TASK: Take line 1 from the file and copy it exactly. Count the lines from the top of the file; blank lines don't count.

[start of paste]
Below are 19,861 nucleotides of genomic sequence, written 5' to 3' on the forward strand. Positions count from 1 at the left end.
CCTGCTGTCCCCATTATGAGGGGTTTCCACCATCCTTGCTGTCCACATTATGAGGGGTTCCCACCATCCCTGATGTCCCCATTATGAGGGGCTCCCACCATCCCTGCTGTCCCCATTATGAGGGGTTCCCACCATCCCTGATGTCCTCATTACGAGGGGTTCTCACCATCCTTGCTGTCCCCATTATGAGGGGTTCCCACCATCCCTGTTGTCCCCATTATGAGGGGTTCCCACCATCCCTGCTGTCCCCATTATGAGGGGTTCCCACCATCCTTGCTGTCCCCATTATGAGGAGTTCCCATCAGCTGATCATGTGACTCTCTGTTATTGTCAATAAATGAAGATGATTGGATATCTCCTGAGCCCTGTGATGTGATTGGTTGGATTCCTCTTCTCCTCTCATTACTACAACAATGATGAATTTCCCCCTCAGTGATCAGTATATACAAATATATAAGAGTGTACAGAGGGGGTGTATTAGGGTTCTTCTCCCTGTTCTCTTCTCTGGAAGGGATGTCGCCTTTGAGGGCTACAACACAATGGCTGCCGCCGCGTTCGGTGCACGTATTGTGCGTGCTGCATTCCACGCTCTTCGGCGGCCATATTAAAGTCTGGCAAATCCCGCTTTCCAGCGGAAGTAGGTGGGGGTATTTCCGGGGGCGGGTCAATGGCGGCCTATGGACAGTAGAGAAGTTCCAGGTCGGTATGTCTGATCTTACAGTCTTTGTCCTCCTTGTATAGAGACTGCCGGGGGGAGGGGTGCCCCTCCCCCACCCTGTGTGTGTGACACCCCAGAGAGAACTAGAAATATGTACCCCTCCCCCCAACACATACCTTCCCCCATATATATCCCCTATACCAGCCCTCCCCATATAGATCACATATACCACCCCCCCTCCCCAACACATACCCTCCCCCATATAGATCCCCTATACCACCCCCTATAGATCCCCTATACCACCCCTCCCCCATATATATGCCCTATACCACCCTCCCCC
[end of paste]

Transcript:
Below are 19,861 nucleotides of genomic sequence, written 5' to 3' on the forward strand. Positions count from 1 at the left end.